Core Restaurant – Delight in the details

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Restaurant Core Restaurant
Location 896 Queen Street East
City Toronto
Phone 416-519-8101
Website corerestaurant.com
Tasting menu for two with a bottle of wine $180

Bonjour b*tches,

Core Restaurant brings a new Canadian-themed dining experience to Toronto. Named after its location in the heart of the Leslieville neighbourhood, Core places a strong emphasis on local and seasonal ingredients. Focused on an evolving five-course tasting menu priced at $70 per person, the season’s finest ingredients come to life in consumable form.

Chef Hyun Jung Kim (George RestaurantGlobe Bistro) and Mark Moffatt (BoskReds Wine Tavern) are the individuals behind Core. With Kim’s diverse experience gained from working at some of Toronto’s high-end restaurants, and Moffatt’s sommelier expertise (he’s studying for his Master Sommelier), Core has all the right ingredients to succeed.

On a warm summer night, I ventured to the city’s east end to see how this restaurant truly measured up. The high-ceilinged space was nearly empty when I arrived, albeit, my reservation was at a geriatric dinner time. My guest and I were led to our table at the front of the restaurant, where the garage-style door was open to allow us to enjoy the tepid climate while dining. Construction from across the street made for a less-than-ideal view, and dust and particles floated into the restaurant.

The vibe was appropriate for the neighbourhood – mixing warm, upscale elegance with contemporary casualness. Exposed brick walls, ceiling vents, refined furniture, as well as a collection of local art added some colour to the industrial space. The only thing I found slightly tacky about the décor were some oddly-shaped pendant lights.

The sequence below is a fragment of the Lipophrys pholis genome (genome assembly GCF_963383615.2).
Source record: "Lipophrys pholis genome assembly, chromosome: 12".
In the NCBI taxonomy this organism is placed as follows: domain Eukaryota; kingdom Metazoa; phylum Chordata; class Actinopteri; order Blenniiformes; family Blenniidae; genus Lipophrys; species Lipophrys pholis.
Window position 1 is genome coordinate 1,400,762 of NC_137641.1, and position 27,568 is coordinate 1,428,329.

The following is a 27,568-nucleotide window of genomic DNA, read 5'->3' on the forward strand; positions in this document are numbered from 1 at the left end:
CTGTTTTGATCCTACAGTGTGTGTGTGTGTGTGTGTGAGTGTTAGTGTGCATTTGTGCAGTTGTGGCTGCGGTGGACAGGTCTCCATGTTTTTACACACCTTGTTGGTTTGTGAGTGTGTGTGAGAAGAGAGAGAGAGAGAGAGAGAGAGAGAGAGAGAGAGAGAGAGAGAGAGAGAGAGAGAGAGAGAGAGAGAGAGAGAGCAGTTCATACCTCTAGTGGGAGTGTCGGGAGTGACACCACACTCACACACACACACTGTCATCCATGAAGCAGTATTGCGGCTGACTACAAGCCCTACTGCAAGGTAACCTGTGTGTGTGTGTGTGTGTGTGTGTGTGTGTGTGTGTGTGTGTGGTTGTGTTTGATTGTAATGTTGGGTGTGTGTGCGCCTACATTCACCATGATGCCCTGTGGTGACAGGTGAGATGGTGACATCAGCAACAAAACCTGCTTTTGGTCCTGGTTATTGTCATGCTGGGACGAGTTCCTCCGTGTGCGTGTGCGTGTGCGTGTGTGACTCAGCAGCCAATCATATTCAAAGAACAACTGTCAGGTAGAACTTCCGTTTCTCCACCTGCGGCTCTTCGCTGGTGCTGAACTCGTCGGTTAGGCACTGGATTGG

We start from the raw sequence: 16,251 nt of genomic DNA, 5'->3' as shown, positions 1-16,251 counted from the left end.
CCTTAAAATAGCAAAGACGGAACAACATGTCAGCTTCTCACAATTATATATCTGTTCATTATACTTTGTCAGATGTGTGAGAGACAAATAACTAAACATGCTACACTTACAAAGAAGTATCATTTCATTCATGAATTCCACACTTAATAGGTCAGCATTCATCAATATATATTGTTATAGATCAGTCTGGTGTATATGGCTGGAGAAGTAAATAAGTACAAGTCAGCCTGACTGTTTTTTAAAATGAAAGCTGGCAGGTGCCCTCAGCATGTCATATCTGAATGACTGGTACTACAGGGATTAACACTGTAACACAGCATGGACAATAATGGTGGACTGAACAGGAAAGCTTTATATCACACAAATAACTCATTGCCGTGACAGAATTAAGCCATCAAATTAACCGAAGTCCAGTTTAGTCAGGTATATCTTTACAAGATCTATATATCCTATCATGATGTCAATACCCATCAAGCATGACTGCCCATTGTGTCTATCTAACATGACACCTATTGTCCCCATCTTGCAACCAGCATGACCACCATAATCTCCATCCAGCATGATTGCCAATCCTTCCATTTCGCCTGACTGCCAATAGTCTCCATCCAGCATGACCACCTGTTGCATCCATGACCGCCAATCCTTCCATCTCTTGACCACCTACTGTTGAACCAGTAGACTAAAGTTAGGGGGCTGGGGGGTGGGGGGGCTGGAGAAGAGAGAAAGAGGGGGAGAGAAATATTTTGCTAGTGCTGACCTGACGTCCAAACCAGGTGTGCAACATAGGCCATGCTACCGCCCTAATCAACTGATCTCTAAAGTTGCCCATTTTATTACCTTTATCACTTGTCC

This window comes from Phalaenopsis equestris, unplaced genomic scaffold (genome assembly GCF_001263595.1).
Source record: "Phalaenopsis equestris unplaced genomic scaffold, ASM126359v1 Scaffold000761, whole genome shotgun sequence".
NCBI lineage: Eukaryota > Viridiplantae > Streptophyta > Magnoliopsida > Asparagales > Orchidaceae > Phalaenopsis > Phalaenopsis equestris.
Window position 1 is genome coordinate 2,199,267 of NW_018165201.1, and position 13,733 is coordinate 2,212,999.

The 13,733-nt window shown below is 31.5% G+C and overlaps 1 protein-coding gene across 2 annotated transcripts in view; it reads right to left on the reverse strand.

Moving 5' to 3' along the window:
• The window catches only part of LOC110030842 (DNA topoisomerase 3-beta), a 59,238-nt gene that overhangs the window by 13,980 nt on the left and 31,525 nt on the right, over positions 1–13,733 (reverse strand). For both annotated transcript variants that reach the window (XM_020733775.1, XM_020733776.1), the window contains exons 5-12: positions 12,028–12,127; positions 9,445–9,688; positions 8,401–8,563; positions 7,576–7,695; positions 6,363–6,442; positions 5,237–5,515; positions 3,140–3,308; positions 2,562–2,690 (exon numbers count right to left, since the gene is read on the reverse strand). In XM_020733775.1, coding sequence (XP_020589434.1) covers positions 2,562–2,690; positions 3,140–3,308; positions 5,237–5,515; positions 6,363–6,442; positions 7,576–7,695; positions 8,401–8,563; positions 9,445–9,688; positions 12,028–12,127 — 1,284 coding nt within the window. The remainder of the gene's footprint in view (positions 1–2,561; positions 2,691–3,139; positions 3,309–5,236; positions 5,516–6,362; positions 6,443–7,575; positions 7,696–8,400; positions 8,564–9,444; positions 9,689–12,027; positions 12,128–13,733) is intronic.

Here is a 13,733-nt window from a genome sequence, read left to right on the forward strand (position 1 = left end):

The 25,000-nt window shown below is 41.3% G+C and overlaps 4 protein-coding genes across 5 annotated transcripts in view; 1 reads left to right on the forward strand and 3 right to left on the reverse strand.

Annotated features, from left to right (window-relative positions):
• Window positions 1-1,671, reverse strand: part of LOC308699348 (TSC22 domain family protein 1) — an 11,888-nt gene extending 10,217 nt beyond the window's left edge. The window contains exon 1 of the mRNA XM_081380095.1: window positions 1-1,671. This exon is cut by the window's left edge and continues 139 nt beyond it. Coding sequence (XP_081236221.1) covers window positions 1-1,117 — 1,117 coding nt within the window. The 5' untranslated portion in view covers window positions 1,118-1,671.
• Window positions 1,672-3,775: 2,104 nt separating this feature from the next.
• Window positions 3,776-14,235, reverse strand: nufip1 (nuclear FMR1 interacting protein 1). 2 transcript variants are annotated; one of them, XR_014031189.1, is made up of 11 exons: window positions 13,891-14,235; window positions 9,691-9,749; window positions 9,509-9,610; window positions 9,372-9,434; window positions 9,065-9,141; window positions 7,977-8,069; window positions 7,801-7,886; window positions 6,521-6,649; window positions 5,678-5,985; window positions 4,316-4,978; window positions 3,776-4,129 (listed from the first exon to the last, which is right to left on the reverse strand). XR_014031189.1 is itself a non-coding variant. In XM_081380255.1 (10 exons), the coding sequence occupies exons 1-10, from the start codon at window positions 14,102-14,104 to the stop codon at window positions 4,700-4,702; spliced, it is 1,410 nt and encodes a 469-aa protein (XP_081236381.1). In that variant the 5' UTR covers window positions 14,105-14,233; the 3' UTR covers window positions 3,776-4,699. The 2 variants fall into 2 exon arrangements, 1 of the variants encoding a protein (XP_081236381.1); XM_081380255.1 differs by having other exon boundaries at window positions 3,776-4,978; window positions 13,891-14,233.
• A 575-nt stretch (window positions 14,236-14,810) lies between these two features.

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Core Restaurant.

Beyond the art, localism was an important theme for the restaurant. One of Core’s philosophies involves embracing local food and suppliers. For example, the restaurant sources its meat from its neighbour, Butchers of Distinction.

Service was overly attentive at first, bordering on eager. This was likely because we were the only ones in the restaurant, but it wasn’t a negative thing. Moffatt greeted us warmly, and mentioned a highly-recommended wine that had just arrived from Spain: Txakolí de Getaria (2016) from Adur winery. We ordered a bottle (since all wine is half price on Wednesdays) and sipped it while nibbling on the homemade bread and butter. I could taste the youthfulness as I swished the wine in my mouth. The acidity built slowly, and it left a slightly salty taste on the palate. As for food, my guest and I selected the tasting menu, although à la carte options were available. Core also offered standard wine pairings for $40 and premium wine pairings for $50.

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Every Wednesday, bottles of wine are half price.
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Bread and butter.

​Moments later, stunning plates that balanced beauty and technique, without being overly ostentatious, arrived – complementing the overall ambiance. I could see the influences Kim absorbed from his time at George Restaurant, especially with the amuse bouche. Dipped radishes and lamb tartare atop of dainty toasts were placed on a folded white serviette — almost like a blank canvas that highlighted la nourriture.

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Amuse bouche.